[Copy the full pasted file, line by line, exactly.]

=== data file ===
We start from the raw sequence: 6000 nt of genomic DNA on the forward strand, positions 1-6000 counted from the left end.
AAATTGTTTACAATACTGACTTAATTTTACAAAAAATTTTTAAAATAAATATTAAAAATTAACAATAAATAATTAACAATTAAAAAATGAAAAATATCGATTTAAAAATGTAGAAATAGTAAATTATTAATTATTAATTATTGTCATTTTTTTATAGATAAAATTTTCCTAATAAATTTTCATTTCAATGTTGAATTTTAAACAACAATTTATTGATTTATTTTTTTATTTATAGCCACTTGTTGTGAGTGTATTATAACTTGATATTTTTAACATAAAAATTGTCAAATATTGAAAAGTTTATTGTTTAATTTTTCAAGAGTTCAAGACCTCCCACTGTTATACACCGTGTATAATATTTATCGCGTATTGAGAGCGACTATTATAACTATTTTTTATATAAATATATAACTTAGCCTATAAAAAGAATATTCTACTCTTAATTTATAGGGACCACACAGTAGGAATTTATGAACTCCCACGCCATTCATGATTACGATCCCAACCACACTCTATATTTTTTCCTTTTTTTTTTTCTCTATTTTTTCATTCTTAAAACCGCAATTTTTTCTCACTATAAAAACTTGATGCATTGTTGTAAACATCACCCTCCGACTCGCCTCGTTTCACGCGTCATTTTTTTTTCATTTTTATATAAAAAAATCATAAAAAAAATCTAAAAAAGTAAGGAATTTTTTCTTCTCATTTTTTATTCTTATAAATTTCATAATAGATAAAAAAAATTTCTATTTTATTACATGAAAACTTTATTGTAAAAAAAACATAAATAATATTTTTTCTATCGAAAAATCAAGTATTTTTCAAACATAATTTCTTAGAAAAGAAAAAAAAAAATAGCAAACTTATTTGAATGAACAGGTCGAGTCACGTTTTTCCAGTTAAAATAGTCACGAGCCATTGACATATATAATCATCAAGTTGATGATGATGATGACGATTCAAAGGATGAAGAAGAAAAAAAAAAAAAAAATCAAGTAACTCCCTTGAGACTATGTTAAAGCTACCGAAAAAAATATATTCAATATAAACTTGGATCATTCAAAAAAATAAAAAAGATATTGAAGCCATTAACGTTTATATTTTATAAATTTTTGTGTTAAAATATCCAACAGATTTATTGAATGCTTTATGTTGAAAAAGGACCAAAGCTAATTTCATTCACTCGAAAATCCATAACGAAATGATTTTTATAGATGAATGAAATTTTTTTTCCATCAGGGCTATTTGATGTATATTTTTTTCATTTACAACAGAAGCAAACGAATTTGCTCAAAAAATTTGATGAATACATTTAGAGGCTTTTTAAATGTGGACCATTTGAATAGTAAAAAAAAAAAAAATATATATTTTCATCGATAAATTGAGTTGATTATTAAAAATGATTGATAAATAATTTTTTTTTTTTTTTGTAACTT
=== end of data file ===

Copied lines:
We start from the raw sequence: 6000 nt of genomic DNA on the forward strand, positions 1-6000 counted from the left end.
AAATTGTTTACAATACTGACTTAATTTTACAAAAAATTTTTAAAATAAATATTAAAAATTAACAATAAATAATTAACAATTAAAAAATGAAAAATATCGATTTAAAAATGTAGAAATAGTAAATTATTAATTATTAATTATTGTCATTTTTTTATAGATAAAATTTTCCTAATAAATTTTCATTTCAATGTTGAATTTTAAACAACAATTTATTGATTTATTTTTTTATTTATAGCCACTTGTTGTGAGTGTATTATAACTTGATATTTTTAACATAAAAATTGTCAAATATTGAAAAGTTTATTGTTTAATTTTTCAAGAGTTCAAGACCTCCCACTGTTATACACCGTGTATAATATTTATCGCGTATTGAGAGCGACTATTATAACTATTTTTTATATAAATATATAACTTAGCCTATAAAAAGAATATTCTACTCTTAATTTATAGGGACCACACAGTAGGAATTTATGAACTCCCACGCCATTCATGATTACGATCCCAACCACACTCTATATTTTTTCCTTTTTTTTTTTCTCTATTTTTTCATTCTTAAAACCGCAATTTTTTCTCACTATAAAAACTTGATGCATTGTTGTAAACATCACCCTCCGACTCGCCTCGTTTCACGCGTCATTTTTTTTTCATTTTTATATAAAAAAATCATAAAAAAAATCTAAAAAAGTAAGGAATTTTTTCTTCTCATTTTTTATTCTTATAAATTTCATAATAGATAAAAAAAATTTCTATTTTATTACATGAAAACTTTATTGTAAAAAAAACATAAATAATATTTTTTCTATCGAAAAATCAAGTATTTTTCAAACATAATTTCTTAGAAAAGAAAAAAAAAAATAGCAAACTTATTTGAATGAACAGGTCGAGTCACGTTTTTCCAGTTAAAATAGTCACGAGCCATTGACATATATAATCATCAAGTTGATGATGATGATGACGATTCAAAGGATGAAGAAGAAAAAAAAAAAAAAAATCAAGTAACTCCCTTGAGACTATGTTAAAGCTACCGAAAAAAATATATTCAATATAAACTTGGATCATTCAAAAAAATAAAAAAGATATTGAAGCCATTAACGTTTATATTTTATAAATTTTTGTGTTAAAATATCCAACAGATTTATTGAATGCTTTATGTTGAAAAAGGACCAAAGCTAATTTCATTCACTCGAAAATCCATAACGAAATGATTTTTATAGATGAATGAAATTTTTTTTCCATCAGGGCTATTTGATGTATATTTTTTTCATTTACAACAGAAGCAAACGAATTTGCTCAAAAAATTTGATGAATACATTTAGAGGCTTTTTAAATGTGGACCATTTGAATAGTAAAAAAAAAAAAAATATATATTTTCATCGATAAATTGAGTTGATTATTAAAAATGATTGATAAATAATTTTTTTTTTTTTTTGTAACTT